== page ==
Because local students don't have to pay that much and the fees don't differ much if at all from one program to the other, it's not surprising that you didn't find information about whether the master's program is “funded” or not, it's not a distinction that makes sense at this level. Furthermore, in many countries, support for students who face financial hardship is available from the government and not through the universities. Either you qualify and you can choose the university you want or you don't and you have to pay but you wouldn't specifically look for a “fully funded” program.

After the master's degree, the status of PhD candidates also varies a lot from country to country. In Switzerland, Scandinavia, the Netherlands and increasingly Germany, you are an employee with a reasonable salary (people will tell you it's less than what professionals with similar qualifications get, which is true, but you can still live comfortably). Some form of funding (from the main university budget, a research grant, European grant, corporate sponsorship, foreign government grant, etc.) is therefore a prerequisite. In France or Italy, you are considered a student and working conditions are often poorer. In STEM fields, PhD positions are usually funded and you do get some money and resources for your research. In the humanities, it's not uncommon for PhD candidates to have no funding, sometimes not even a desk and to scrap a little money to get by through teaching or even another job.

Here again, tuition is usually not the issue but living costs are (for at least three years, at a time where you might want to start a family, etc.) Even an unfunded humanities PhD candidate in France does not have to pay much to the university. Unlike bachelor's or master's degrees, I don't know any university where PhD candidates from abroad would have to pay more to be admitted or be categorically barred from some funding (but the situations are so diverse that it might exist somewhere I guess). The only hiring restriction of that kind I know are research fellowship from the European Space Agency.

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I don't know it very well but I also think that none of this is true of the UK. Chats I have had with people who worked there suggest that tuition fees are high, PhD candidates are struggling to survive with the money they get and that's it's not very attractive all around. –  Relaxed Jun 18 at 10:51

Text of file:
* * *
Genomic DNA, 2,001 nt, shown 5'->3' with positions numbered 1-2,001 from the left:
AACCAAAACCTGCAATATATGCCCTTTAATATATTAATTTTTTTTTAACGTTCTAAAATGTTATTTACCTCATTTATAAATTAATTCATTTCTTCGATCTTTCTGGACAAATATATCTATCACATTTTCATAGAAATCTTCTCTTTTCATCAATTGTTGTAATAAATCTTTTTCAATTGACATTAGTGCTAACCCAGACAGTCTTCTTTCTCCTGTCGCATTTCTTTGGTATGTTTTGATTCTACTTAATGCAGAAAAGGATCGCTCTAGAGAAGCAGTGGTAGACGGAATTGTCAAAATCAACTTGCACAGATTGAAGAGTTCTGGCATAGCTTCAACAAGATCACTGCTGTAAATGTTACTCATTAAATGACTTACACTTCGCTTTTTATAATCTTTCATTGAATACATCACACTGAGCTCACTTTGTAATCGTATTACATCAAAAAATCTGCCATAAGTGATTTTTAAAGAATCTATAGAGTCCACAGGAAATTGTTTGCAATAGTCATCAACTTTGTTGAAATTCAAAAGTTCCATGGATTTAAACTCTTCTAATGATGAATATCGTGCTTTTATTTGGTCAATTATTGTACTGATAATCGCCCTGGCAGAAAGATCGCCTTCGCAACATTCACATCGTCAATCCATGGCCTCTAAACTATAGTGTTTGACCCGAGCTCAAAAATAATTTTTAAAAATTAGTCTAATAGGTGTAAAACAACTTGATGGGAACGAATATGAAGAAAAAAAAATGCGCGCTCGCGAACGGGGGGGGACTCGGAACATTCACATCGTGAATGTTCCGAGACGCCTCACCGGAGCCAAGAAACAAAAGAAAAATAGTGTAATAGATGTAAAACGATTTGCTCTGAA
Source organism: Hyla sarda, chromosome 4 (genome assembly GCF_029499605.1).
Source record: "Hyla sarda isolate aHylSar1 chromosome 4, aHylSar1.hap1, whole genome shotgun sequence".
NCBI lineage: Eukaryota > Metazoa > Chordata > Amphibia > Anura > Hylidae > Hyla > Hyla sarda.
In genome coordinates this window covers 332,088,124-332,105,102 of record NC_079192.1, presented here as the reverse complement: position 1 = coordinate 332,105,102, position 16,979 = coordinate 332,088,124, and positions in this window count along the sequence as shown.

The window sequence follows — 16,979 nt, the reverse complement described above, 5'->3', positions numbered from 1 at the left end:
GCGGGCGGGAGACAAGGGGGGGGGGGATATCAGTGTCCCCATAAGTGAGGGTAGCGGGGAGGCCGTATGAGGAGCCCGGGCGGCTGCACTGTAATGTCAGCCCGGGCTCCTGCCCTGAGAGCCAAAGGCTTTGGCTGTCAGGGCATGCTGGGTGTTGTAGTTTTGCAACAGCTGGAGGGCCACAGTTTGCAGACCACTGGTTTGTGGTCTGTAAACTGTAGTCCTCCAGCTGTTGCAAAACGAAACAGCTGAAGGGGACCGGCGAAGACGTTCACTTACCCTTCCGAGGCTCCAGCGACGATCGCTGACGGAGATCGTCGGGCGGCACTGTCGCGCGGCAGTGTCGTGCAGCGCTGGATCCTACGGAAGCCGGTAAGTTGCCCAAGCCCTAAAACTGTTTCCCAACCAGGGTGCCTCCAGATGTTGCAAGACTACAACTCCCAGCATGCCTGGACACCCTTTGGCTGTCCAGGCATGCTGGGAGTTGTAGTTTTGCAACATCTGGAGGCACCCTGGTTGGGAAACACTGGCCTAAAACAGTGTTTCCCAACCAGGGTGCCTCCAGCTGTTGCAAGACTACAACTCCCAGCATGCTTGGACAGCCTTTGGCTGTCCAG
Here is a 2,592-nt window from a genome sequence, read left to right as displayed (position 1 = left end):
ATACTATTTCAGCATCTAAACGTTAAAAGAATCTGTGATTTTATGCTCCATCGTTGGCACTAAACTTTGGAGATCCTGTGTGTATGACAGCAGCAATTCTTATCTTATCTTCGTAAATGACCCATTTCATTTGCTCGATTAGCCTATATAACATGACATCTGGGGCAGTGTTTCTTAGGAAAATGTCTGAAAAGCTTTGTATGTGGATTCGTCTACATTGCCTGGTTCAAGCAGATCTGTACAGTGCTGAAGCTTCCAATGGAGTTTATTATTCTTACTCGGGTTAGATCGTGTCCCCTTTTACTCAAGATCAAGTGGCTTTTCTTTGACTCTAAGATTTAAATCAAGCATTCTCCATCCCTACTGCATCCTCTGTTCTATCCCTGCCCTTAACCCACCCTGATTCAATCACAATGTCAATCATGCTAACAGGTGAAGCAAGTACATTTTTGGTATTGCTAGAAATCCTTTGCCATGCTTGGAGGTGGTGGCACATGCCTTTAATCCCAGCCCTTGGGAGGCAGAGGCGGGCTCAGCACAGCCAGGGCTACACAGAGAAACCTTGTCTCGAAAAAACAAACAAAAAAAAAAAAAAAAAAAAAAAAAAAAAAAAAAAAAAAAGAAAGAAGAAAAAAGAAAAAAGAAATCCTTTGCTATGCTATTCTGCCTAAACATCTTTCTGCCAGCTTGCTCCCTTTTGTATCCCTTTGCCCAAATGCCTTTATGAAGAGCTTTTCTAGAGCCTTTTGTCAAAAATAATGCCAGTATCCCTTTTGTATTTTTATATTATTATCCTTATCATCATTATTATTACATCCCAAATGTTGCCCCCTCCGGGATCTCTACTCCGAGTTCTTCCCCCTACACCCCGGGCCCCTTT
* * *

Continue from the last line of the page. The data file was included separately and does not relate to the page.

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Just for clarification: in STEM fields in France most of the universities requires the Ph.D. to be funded. You are considered as an employee with a work contract, with all the pros and cons. The minimum wage of such contract is fixed by law and depends on wether you do teachings (or similar activities) or not. You also have a student ID with all the benefits implied. –  strnk Jun 18 at 17:30
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Everyone I know who's done PhD's in the UK has done something in a STEM field @Relaxed. It's always been funded and it's enough to live easily (though not necessarily well). Obviously not everyone gets funded and it's less common in the humanities but I don't think your characterisation is necessarily true. –  Ben Jun 18 at 20:29
    
@Ben Like I said, I don't know the system very well, my evidence is completely anecdotal. Also, the people I knew where not working in STEM fields and lived in London, I guess life might be more expensive there than elsewhere. –  Relaxed Jun 18 at 21:10

I'll start with the bad news:

Does anyone know of any good resources so I can figure out this situation?

Such a resource does likely not exist, as the answers to your questions will vary widely between different european countries and even different universities. Europe is historically a hotchpotch of different academic systems.

I will try to give some answers that I think are true in most places. For all of the answers, you will likely find exceptions and differing systems if you look long enough:

Are Master's degrees in Europe funded?

Unfortunately very rarely.

That being said, as aeismail points out, most european degree programs are either for free or (compared to US programmes) extremely cheap. That still leaves you with costs of living and opportunity costs, though.

And what would happen if I would decided to get a Master's degree in Europe but then come back to the United States for the Ph.D.?

I don't quite understand that question. You would have a master's degree, which would allow you to either find a job or do a PhD in the US (however, you could have done both with a bachelor's degree as well).

Is it possible to go straight into a European Ph.D. without a Master's at all? (I'll be graduating with 18 credits of graduate coursework and 27 credits of independent research).